Safety agency calls for tighter skydiving flight rules
HONOLULU (AP) — The National Transportation Safety Board on Monday called on the Federal Aviation Administration to tighten its regulations governing parachute operations after a skydiving plane in Hawaii crashed and killed all 11 people on board.
The NTSB recommended to the FAA more than a decade ago that it strengthen its rules on pilot training, aircraft maintenance and inspection, and FAA oversight, board member Jennifer Homendy told a news conference in Honolulu.
She said the FAA hasn't acted on those recommendations.
"Are we trying to put the FAA on notice for this? Yes," Homendy said. "We identified several safety concerns in 2008 with respect to parachute jump operations. Accidents continue to happen. There have been fatalities since that time."
FAA spokesman Ian Gregor said he was reviewing the NTSB's 2008 recommendations and FAA responses and could not immediately provide a comment.
The plane crashed Friday evening just inside the perimeter fence of an airfield on the north shore of Oahu island. Federal officials have said the plane crashed shortly after takeoff.
Homendy said FAA regulations for skydiving flights aren't as stringent as those for air tours or commercial flights. For example, she said parachute operators aren't required to act on manufacturer service bulletins, which are similar to manufacturer recalls.
Homendy said there have been 80 accidents and 19 deaths involving skydiving flights since 2008.
Jordan Tehero, a budding videographer who fell in love with skydiving, was one of the crash victims.
The 23-year-old took up skydiving a few years ago as a distraction from the breakup of a relationship, his father, Garret, told The Associated Press. Then his son "went and fell in love" with the sport, he said.
Autopsies have been completed, and all victims died of multiple blunt-force injuries from the crash, said Andrew Pereira, a spokesman for Honolulu Mayor Kirk Caldwell.
The plane was carrying skydivers from the Oahu Parachute Co., a North Shore business about an hour's drive north of Honolulu.
The same plane sustained substantial damage to its tail section in a 2016 accident while carrying skydivers over Northern California. Repairs were then made to get the plane back into service, and those records along with inspection reports on the plane are part of the NTSB's investigation.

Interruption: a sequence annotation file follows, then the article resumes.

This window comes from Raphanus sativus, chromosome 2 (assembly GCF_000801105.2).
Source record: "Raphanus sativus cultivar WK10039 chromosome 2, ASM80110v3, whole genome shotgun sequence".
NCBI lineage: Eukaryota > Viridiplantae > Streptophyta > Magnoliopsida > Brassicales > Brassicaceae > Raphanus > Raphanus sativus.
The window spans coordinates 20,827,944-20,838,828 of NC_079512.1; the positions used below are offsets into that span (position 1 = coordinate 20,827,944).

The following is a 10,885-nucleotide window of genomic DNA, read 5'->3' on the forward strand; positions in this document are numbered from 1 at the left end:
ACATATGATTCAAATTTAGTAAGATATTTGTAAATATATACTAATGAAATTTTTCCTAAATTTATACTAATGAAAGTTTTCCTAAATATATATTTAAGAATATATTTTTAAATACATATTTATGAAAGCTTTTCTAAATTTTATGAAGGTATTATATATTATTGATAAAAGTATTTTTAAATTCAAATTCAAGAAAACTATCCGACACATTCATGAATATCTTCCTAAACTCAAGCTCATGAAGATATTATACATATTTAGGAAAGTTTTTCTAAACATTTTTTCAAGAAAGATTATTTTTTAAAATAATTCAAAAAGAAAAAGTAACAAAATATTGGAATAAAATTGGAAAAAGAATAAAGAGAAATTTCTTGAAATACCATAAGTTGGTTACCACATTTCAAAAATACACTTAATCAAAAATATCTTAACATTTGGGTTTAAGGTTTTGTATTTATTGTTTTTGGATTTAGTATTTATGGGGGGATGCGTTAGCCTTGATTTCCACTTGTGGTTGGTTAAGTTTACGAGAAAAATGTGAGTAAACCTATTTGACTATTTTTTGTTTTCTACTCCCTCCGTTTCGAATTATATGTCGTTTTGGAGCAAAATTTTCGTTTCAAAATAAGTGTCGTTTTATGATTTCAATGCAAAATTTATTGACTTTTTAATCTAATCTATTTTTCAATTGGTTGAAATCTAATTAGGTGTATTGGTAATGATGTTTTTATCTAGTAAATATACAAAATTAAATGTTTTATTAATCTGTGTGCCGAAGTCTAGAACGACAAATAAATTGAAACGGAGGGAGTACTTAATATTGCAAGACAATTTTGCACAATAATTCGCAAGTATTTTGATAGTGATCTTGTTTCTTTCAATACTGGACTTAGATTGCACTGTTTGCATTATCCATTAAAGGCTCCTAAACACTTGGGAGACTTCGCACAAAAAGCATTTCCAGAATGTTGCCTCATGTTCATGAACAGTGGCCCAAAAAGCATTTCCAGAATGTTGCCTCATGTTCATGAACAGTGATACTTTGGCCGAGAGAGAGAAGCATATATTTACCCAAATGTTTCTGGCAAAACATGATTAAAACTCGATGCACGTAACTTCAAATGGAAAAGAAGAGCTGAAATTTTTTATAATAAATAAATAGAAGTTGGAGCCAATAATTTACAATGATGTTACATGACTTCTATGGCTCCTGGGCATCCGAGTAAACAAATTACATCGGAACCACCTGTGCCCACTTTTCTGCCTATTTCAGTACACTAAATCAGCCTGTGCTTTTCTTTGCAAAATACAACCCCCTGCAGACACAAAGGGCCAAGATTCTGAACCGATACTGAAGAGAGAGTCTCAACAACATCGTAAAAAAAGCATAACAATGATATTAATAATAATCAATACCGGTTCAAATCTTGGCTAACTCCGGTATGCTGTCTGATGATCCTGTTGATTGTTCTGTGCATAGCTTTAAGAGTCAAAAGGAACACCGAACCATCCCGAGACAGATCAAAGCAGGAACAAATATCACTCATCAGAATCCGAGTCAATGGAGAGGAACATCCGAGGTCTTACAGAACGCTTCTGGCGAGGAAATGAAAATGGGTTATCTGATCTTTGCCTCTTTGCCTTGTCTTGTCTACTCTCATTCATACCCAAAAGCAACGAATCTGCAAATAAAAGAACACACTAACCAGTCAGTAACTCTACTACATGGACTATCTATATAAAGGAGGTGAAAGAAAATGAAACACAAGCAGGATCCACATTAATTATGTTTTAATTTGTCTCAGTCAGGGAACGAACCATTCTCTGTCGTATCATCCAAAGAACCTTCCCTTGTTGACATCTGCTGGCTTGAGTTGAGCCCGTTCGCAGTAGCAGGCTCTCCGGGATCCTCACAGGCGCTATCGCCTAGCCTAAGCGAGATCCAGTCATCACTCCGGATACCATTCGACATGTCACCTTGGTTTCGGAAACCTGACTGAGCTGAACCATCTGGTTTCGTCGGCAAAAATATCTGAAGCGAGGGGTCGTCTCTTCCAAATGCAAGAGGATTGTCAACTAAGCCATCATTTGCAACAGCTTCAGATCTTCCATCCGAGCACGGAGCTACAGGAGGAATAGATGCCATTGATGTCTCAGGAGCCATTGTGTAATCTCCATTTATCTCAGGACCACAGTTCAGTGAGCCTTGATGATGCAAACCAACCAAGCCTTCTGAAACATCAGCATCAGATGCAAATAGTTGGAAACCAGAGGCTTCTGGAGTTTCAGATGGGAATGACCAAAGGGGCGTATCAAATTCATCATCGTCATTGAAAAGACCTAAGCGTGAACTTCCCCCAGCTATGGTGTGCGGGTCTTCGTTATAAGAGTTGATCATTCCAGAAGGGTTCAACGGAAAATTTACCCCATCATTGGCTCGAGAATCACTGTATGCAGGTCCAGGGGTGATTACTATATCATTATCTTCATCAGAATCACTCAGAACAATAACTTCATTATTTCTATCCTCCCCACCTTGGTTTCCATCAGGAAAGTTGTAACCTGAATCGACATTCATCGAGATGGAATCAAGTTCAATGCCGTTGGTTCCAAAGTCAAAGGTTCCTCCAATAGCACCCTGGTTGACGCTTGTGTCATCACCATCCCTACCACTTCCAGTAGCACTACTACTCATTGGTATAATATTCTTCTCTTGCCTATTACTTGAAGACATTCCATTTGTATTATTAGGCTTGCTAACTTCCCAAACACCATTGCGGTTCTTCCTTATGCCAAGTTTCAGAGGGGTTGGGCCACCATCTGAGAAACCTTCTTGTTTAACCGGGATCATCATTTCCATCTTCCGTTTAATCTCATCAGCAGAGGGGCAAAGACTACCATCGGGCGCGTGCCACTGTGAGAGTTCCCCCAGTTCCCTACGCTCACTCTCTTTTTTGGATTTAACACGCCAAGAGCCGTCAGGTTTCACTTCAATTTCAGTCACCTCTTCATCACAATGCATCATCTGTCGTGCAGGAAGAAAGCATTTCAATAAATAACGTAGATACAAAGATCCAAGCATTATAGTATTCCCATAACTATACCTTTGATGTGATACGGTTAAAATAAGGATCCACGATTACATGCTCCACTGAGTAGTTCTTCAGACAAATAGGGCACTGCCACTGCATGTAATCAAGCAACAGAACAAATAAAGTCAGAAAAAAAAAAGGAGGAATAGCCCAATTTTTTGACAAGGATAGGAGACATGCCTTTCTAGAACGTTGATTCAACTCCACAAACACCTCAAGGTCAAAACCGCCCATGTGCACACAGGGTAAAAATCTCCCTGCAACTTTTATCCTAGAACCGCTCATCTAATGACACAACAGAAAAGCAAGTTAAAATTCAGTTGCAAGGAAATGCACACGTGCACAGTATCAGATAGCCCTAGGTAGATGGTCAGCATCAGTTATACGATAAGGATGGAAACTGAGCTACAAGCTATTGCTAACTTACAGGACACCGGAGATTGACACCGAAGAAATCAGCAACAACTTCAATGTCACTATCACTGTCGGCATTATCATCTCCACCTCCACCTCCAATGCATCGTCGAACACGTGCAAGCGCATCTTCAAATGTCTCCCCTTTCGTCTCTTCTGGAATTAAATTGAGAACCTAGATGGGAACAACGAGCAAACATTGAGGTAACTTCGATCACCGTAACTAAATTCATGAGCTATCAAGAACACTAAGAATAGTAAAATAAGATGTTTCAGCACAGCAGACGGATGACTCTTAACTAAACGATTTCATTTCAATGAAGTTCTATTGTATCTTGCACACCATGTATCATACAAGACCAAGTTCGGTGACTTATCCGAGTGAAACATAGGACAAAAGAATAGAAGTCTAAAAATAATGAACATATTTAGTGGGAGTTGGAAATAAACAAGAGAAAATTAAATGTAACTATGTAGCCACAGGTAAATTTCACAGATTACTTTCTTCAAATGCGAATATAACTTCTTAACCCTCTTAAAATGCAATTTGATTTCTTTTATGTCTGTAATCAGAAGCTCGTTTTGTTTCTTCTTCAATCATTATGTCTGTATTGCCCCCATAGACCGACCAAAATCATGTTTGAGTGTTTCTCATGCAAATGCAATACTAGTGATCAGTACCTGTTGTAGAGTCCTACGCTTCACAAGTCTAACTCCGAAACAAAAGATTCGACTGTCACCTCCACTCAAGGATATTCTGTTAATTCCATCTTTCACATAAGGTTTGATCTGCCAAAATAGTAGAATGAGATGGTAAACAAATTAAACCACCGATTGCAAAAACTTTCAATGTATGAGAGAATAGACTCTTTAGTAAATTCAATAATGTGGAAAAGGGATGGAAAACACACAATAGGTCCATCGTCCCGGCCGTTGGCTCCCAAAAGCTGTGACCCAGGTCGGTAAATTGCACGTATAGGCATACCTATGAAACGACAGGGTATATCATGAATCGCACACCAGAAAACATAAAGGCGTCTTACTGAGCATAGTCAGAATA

Federal investigators flew to Hawaii to conduct the probe of the crash. They expect to release a preliminary report in about two weeks, but the final report — which will include the cause of the crash — could take up to two years to be released.
Garret Tehero lives on Kauai, where his son also lived.
Tehero said he spoke with his son the morning of the crash. The two had flown to Honolulu together, the father for business and Jordan for skydiving. Jordan also worked as a security guard, and his employer wanted him to do some work in Honolulu on Sunday as well, so he decided to stay while his father went back to Kauai.
He said Jordan became interested in skydiving after he and a girlfriend broke up a few years ago.
"Sometimes people find a passion when they go through something, you know, that makes you want to take the mind off," the father said. "He went and fell in love with it."
Jordan's parents both expressed worries over his new hobby.
"Because of our fear, we wanted him to stop," the father said. "But he didn't have the fear that we had, so he just continued."
Any fears he may have had were taken care of with prayer. "He always told me, 'Dad, I pray before every flight, before every jump I pray,' " the father said.
Friday's crash was the most deadly civil aviation accident in the United States since a 2011 Reno Air Show wreck killed a pilot and 10 spectators in Nevada.
Associated Press writers Rachel D'Oro in Anchorage, Alaska, Audrey McAvoy in Honolulu and AP Researcher Rhonda Shafner in New York contributed to this report.